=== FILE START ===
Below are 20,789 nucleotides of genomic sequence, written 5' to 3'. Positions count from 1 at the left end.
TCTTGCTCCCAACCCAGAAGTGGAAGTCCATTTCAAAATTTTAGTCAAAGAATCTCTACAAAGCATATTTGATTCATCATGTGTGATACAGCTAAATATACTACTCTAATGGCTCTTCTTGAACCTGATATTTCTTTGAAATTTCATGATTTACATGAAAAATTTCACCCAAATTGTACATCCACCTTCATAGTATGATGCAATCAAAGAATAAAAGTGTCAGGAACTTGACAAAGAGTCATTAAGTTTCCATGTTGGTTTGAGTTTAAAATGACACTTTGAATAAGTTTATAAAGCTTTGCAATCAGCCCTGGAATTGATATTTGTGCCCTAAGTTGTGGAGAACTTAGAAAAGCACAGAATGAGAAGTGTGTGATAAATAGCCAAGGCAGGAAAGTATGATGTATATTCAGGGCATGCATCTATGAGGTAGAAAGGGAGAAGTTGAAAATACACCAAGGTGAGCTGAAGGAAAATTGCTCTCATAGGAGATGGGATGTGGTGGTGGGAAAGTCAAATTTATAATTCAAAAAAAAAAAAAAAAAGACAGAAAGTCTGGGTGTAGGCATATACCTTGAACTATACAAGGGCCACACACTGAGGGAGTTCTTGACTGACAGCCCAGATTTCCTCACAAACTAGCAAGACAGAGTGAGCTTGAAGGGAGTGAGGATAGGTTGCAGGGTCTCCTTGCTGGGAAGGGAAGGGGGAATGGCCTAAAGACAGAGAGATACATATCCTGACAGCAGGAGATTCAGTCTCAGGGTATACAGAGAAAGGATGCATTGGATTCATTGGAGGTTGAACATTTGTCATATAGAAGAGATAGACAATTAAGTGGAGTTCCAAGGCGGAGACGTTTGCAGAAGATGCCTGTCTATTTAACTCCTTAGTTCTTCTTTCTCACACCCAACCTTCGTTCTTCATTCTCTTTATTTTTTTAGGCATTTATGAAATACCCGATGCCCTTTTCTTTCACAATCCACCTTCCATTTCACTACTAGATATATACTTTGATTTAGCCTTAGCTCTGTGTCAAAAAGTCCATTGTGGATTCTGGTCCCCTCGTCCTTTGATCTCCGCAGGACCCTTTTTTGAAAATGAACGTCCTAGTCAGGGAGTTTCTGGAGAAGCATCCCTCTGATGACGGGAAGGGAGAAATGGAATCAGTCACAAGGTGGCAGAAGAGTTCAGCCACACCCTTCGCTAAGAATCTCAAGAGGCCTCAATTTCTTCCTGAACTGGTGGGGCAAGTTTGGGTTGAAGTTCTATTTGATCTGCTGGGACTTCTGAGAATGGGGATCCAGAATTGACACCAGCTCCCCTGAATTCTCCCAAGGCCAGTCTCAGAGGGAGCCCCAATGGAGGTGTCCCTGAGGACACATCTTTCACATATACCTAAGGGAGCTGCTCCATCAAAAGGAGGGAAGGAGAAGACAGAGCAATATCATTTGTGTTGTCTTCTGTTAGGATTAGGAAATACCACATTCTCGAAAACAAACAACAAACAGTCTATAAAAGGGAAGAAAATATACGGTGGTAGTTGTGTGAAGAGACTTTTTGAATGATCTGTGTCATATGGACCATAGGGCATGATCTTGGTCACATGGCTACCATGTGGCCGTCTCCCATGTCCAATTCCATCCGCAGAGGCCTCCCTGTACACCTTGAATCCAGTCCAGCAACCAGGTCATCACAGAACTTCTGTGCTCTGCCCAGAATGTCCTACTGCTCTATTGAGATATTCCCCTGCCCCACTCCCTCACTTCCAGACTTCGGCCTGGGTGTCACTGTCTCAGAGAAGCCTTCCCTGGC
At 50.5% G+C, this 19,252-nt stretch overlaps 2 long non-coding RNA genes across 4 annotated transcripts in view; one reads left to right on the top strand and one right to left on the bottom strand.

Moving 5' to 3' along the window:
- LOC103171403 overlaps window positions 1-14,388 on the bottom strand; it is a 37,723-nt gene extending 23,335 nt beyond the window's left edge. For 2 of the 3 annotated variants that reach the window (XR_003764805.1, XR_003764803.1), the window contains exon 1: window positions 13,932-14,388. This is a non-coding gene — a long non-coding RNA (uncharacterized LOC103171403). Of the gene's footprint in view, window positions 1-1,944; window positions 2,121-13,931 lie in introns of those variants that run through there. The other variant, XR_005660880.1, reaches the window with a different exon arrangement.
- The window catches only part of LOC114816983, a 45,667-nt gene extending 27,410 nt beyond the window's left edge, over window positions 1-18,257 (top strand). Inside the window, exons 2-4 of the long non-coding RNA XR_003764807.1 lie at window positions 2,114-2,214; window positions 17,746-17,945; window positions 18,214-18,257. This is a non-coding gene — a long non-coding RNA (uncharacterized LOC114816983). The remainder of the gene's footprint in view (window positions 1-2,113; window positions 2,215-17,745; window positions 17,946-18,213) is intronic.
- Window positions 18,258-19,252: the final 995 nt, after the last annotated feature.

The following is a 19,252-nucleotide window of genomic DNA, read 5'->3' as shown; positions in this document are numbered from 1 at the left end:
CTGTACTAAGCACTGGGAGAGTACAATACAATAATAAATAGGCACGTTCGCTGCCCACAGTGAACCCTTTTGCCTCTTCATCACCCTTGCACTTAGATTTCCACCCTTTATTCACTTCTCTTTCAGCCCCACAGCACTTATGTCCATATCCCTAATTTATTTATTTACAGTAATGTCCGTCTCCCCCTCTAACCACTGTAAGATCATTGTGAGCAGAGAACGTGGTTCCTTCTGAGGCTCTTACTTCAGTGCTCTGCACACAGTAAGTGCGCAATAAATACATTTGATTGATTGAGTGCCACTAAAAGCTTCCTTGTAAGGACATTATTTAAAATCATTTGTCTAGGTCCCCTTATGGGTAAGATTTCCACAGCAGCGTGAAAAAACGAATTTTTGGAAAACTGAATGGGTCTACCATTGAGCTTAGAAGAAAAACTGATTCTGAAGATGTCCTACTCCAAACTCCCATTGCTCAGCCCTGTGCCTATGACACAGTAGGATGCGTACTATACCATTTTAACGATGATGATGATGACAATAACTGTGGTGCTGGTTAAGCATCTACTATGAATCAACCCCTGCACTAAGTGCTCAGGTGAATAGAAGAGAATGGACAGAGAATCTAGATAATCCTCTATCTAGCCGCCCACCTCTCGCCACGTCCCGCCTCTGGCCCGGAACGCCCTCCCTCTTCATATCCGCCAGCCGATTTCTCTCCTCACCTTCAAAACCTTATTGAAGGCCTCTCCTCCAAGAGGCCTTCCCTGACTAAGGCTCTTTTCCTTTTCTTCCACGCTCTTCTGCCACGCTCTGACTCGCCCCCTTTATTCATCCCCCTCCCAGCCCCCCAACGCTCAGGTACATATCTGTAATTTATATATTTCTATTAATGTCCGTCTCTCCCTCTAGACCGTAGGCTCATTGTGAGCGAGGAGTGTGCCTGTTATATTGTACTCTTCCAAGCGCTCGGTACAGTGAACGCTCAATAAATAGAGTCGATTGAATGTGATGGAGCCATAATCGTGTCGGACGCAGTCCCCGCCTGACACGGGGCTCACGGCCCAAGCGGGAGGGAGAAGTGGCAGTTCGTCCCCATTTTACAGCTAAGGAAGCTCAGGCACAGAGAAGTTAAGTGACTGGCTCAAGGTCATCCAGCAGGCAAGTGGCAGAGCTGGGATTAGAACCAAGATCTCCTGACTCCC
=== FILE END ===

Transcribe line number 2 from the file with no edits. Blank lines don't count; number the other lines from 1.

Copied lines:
TCTTGCTCCCAACCCAGAAGTGGAAGTCCATTTCAAAATTTTAGTCAAAGAATCTCTACAAAGCATATTTGATTCATCATGTGTGATACAGCTAAATATACTACTCTAATGGCTCTTCTTGAACCTGATATTTCTTTGAAATTTCATGATTTACATGAAAAATTTCACCCAAATTGTACATCCACCTTCATAGTATGATGCAATCAAAGAATAAAAGTGTCAGGAACTTGACAAAGAGTCATTAAGTTTCCATGTTGGTTTGAGTTTAAAATGACACTTTGAATAAGTTTATAAAGCTTTGCAATCAGCCCTGGAATTGATATTTGTGCCCTAAGTTGTGGAGAACTTAGAAAAGCACAGAATGAGAAGTGTGTGATAAATAGCCAAGGCAGGAAAGTATGATGTATATTCAGGGCATGCATCTATGAGGTAGAAAGGGAGAAGTTGAAAATACACCAAGGTGAGCTGAAGGAAAATTGCTCTCATAGGAGATGGGATGTGGTGGTGGGAAAGTCAAATTTATAATTCAAAAAAAAAAAAAAAAAGACAGAAAGTCTGGGTGTAGGCATATACCTTGAACTATACAAGGGCCACACACTGAGGGAGTTCTTGACTGACAGCCCAGATTTCCTCACAAACTAGCAAGACAGAGTGAGCTTGAAGGGAGTGAGGATAGGTTGCAGGGTCTCCTTGCTGGGAAGGGAAGGGGGAATGGCCTAAAGACAGAGAGATACATATCCTGACAGCAGGAGATTCAGTCTCAGGGTATACAGAGAAAGGATGCATTGGATTCATTGGAGGTTGAACATTTGTCATATAGAAGAGATAGACAATTAAGTGGAGTTCCAAGGCGGAGACGTTTGCAGAAGATGCCTGTCTATTTAACTCCTTAGTTCTTCTTTCTCACACCCAACCTTCGTTCTTCATTCTCTTTATTTTTTTAGGCATTTATGAAATACCCGATGCCCTTTTCTTTCACAATCCACCTTCCATTTCACTACTAGATATATACTTTGATTTAGCCTTAGCTCTGTGTCAAAAAGTCCATTGTGGATTCTGGTCCCCTCGTCCTTTGATCTCCGCAGGACCCTTTTTTGAAAATGAACGTCCTAGTCAGGGAGTTTCTGGAGAAGCATCCCTCTGATGACGGGAAGGGAGAAATGGAATCAGTCACAAGGTGGCAGAAGAGTTCAGCCACACCCTTCGCTAAGAATCTCAAGAGGCCTCAATTTCTTCCTGAACTGGTGGGGCAAGTTTGGGTTGAAGTTCTATTTGATCTGCTGGGACTTCTGAGAATGGGGATCCAGAATTGACACCAGCTCCCCTGAATTCTCCCAAGGCCAGTCTCAGAGGGAGCCCCAATGGAGGTGTCCCTGAGGACACATCTTTCACATATACCTAAGGGAGCTGCTCCATCAAAAGGAGGGAAGGAGAAGACAGAGCAATATCATTTGTGTTGTCTTCTGTTAGGATTAGGAAATACCACATTCTCGAAAACAAACAACAAACAGTCTATAAAAGGGAAGAAAATATACGGTGGTAGTTGTGTGAAGAGACTTTTTGAATGATCTGTGTCATATGGACCATAGGGCATGATCTTGGTCACATGGCTACCATGTGGCCGTCTCCCATGTCCAATTCCATCCGCAGAGGCCTCCCTGTACACCTTGAATCCAGTCCAGCAACCAGGTCATCACAGAACTTCTGTGCTCTGCCCAGAATGTCCTACTGCTCTATTGAGATATTCCCCTGCCCCACTCCCTCACTTCCAGACTTCGGCCTGGGTGTCACTGTCTCAGAGAAGCCTTCCCTGGC